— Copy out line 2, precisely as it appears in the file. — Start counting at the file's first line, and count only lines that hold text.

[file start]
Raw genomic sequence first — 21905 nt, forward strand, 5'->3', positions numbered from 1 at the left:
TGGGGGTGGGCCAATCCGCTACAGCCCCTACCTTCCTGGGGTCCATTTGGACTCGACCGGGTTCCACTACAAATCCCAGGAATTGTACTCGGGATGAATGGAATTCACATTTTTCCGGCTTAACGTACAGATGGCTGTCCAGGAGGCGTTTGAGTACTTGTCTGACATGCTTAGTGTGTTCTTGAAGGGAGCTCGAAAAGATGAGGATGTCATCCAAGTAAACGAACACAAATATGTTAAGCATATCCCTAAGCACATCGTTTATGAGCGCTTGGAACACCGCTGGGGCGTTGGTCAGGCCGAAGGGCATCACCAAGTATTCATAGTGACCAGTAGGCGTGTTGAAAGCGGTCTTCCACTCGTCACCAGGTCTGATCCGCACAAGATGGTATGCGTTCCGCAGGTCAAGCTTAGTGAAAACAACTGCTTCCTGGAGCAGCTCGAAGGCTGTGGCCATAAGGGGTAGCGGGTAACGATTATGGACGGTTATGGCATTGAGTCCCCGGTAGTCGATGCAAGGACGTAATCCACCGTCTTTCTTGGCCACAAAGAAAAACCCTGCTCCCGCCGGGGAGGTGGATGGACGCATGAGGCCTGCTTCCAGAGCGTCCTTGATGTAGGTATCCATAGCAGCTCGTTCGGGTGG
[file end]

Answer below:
TGGGGGTGGGCCAATCCGCTACAGCCCCTACCTTCCTGGGGTCCATTTGGACTCGACCGGGTTCCACTACAAATCCCAGGAATTGTACTCGGGATGAATGGAATTCACATTTTTCCGGCTTAACGTACAGATGGCTGTCCAGGAGGCGTTTGAGTACTTGTCTGACATGCTTAGTGTGTTCTTGAAGGGAGCTCGAAAAGATGAGGATGTCATCCAAGTAAACGAACACAAATATGTTAAGCATATCCCTAAGCACATCGTTTATGAGCGCTTGGAACACCGCTGGGGCGTTGGTCAGGCCGAAGGGCATCACCAAGTATTCATAGTGACCAGTAGGCGTGTTGAAAGCGGTCTTCCACTCGTCACCAGGTCTGATCCGCACAAGATGGTATGCGTTCCGCAGGTCAAGCTTAGTGAAAACAACTGCTTCCTGGAGCAGCTCGAAGGCTGTGGCCATAAGGGGTAGCGGGTAACGATTATGGACGGTTATGGCATTGAGTCCCCGGTAGTCGATGCAAGGACGTAATCCACCGTCTTTCTTGGCCACAAAGAAAAACCCTGCTCCCGCCGGGGAGGTGGATGGACGCATGAGGCCTGCTTCCAGAGCGTCCTTGATGTAGGTATCCATAGCAGCTCGTTCGGGTGG